Google will give €150 million (US$163 million) to European publishers and digital journalism startups in the next three years as part of a wider package that aims to support the news sector.
The Internet giant has had a difficult relationship with publishers in many countries in Europe over using snippets for its news indexing, but having eight top publishers joining its initiative may soften up other publishers to also do a deal.
The move also comes just weeks after the European Commission charged Google with abusing its dominant position in Internet search services in Europe and started an antitrust probe into Android over app bundling practices.
The money will be used to make grants available to projects which demonstrate new thinking in digital journalism, said Carlo D’Asaro Biondo, Google’s president of strategic partnerships in Europe, in a speech posted on one of the company’s blogs. Publishers and editors have the desire to experiment more freely with digital initiatives but cannot always take the financial risk, he said. Anyone working on innovation in online news in Europe can apply, Biondo said.
The move is part of a deal between Google and eight of Europe’s biggest news publishers who together launched the Digital News Initiative on Tuesday. Among the backers are U.K. publishers the Financial Times and the Guardian, German publishers Die Zeit and Frankfurter Allgemeine Zeitung, and French publisher Les Echos.
Notably missing from the list though are Germany’s Axel Springer as well as the publications of News Corp, which runs several U.K. newspapers including The Sun and The Times. Other media companies are welcome to join the initiative, D’Asaro Biondo said.
An Axel Springer spokeswoman said the company is still assessing if joining is an option. Neither The Sun nor The Times responded immediately to a request for comment.
Google’s fund is similar to a €60 million fund set up to settle a dispute with French publishers in 2013 over lost revenue, and to prevent a proposed “link tax” that would make Google pay to republish news snippets.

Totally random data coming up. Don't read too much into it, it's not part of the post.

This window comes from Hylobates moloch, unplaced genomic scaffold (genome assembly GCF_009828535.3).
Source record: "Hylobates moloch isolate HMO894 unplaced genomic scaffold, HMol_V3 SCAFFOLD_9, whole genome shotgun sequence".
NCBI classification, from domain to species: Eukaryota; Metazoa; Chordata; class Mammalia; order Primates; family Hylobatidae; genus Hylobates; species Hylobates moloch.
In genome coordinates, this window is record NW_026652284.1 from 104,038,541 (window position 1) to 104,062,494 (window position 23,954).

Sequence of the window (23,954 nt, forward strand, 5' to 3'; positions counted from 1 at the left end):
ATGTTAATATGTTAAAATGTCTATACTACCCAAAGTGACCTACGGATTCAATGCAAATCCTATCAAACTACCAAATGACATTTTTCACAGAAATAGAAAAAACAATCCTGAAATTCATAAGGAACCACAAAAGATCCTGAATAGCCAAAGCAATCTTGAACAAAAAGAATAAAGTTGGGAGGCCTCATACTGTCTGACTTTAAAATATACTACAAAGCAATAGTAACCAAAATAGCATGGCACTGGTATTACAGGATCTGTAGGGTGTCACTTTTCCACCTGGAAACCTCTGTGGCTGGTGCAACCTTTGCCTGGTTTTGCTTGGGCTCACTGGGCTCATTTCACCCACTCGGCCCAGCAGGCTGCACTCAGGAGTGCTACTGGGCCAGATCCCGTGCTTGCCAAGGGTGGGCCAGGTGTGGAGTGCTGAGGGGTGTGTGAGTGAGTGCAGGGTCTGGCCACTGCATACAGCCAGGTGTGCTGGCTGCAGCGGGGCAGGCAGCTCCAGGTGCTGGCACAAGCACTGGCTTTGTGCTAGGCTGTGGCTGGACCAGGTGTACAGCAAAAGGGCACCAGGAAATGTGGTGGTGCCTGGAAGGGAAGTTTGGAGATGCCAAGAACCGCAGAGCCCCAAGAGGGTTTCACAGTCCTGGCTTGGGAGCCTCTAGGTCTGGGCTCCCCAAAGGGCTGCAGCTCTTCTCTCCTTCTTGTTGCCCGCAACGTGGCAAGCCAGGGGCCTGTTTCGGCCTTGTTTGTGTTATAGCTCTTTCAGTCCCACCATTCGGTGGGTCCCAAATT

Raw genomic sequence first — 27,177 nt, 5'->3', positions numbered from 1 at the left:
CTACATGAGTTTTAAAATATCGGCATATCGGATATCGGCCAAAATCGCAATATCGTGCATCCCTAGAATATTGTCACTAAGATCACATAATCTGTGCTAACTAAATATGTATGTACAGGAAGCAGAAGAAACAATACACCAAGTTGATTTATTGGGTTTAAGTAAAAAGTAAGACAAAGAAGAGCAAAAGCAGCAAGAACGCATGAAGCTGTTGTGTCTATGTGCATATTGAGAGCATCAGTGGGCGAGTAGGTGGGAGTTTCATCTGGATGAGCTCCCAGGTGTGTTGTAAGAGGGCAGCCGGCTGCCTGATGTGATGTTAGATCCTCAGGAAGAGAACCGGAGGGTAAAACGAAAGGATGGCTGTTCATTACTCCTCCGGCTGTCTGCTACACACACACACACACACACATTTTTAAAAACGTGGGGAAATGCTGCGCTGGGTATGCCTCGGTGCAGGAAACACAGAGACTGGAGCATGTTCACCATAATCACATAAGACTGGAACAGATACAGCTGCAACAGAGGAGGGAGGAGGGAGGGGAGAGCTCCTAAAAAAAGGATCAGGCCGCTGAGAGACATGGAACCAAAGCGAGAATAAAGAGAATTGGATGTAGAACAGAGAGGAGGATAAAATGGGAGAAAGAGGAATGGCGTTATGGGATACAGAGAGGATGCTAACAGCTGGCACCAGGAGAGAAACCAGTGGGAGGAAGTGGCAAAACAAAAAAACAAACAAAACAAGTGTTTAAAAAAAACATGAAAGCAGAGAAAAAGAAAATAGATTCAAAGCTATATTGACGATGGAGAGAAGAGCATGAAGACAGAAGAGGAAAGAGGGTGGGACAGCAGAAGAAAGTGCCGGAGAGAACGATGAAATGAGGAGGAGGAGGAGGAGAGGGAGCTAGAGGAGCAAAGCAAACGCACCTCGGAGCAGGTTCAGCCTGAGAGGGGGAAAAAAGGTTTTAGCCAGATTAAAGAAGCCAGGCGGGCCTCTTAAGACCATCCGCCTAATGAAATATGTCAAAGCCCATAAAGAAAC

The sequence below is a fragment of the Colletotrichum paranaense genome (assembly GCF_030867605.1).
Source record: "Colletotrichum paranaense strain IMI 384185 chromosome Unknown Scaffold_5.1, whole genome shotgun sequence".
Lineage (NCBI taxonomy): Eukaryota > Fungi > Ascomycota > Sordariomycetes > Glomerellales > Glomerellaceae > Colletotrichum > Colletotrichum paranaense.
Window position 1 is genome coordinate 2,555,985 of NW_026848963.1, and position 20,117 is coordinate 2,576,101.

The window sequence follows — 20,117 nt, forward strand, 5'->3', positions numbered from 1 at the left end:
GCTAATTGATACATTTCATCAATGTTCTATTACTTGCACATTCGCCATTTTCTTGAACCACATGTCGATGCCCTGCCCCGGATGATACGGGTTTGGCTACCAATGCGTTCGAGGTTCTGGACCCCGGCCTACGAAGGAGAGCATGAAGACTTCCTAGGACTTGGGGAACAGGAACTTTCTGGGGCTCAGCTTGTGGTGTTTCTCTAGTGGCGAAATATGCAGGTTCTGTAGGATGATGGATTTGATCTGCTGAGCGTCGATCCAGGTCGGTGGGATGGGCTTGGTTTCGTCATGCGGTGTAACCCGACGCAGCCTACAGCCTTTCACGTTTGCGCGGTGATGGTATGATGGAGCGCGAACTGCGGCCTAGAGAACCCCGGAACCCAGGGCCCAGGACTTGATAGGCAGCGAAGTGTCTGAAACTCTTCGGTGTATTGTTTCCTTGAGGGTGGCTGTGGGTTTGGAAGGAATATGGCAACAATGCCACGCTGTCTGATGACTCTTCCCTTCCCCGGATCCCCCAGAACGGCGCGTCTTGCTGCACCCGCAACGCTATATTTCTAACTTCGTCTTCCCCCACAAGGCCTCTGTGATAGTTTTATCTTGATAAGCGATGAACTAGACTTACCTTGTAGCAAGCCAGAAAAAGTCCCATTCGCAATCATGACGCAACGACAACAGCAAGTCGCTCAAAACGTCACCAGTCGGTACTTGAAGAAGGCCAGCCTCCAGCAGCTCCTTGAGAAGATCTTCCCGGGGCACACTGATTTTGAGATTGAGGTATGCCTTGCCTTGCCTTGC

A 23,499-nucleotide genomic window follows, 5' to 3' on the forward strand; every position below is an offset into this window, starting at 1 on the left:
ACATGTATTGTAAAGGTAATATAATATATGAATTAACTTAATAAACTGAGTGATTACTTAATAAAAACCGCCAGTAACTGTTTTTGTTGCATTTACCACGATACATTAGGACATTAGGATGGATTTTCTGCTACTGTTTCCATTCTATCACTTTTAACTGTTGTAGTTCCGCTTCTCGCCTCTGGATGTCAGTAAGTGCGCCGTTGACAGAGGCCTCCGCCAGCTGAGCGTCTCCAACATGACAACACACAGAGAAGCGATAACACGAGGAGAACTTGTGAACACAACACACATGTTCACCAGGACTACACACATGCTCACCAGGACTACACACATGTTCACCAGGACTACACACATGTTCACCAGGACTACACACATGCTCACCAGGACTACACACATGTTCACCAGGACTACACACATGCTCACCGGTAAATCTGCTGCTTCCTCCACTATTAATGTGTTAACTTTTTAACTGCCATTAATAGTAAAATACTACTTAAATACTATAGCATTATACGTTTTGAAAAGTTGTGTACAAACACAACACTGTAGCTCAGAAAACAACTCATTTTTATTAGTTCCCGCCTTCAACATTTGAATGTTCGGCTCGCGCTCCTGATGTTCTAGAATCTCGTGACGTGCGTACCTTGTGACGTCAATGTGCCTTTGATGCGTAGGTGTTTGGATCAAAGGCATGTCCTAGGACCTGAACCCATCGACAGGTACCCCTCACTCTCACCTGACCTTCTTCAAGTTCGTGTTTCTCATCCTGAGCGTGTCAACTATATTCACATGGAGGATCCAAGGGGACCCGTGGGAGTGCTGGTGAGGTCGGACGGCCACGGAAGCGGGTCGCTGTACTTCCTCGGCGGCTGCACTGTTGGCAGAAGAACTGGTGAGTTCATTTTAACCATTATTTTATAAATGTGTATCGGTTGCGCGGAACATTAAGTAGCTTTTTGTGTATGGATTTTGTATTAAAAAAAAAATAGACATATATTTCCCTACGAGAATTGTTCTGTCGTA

Similar issues with Google’s news indexing were raised in Belgium, Germany and Spain for example. In Spain, Google News was shut down last year ahead of a new law that allows publications to charge services like Google News for showing small news snippets.
In Germany, a similar but less strict law was introduced giving publishers the exclusive right to the use of their content except in the case of single words or very small text snippets. German publishers have unsuccessfully tried to use that law to get paid by Google, and grudgingly allowed the company to republish news snippets to avoid further traffic and revenue loss. The dispute is, however, ongoing.
“As a founder partner, we recognize this initiative will be seen as a hand-out to some, but we sense there is something quite fundamental to play for,” said Tony Danker, International Director of Guardian News & Media in an article on the paper’s website. Google shows it is committing to look again at traffic, engagement and revenue for news, he added.
However, this initiative won’t head off the Commission’s antitrust probe, nor should it, said Danker, adding that there are clearly legitimate questions about dominance that Google will need to answer.
Besides giving €150 million to new media initiatives, Google said it will hire staff based in Paris, Hamburg and London to work with newsrooms on digital skills. Together with publishers, Google will also set up a working group focusing on ads, video, apps, data insights, paid-for journalism and Google News to increase revenue, traffic and audience engagement.
Google will also fund research into the changing media landscape, focusing on news consumption and user behavior across Europe, as well as research into computer-assisted reporting and crowdsourcing information.